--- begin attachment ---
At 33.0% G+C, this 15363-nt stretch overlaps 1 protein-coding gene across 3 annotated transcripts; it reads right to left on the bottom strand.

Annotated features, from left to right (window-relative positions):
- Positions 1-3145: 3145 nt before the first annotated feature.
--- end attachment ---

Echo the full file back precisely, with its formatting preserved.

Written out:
At 33.0% G+C, this 15363-nt stretch overlaps 1 protein-coding gene across 3 annotated transcripts; it reads right to left on the bottom strand.

Annotated features, from left to right (window-relative positions):
- Positions 1-3145: 3145 nt before the first annotated feature.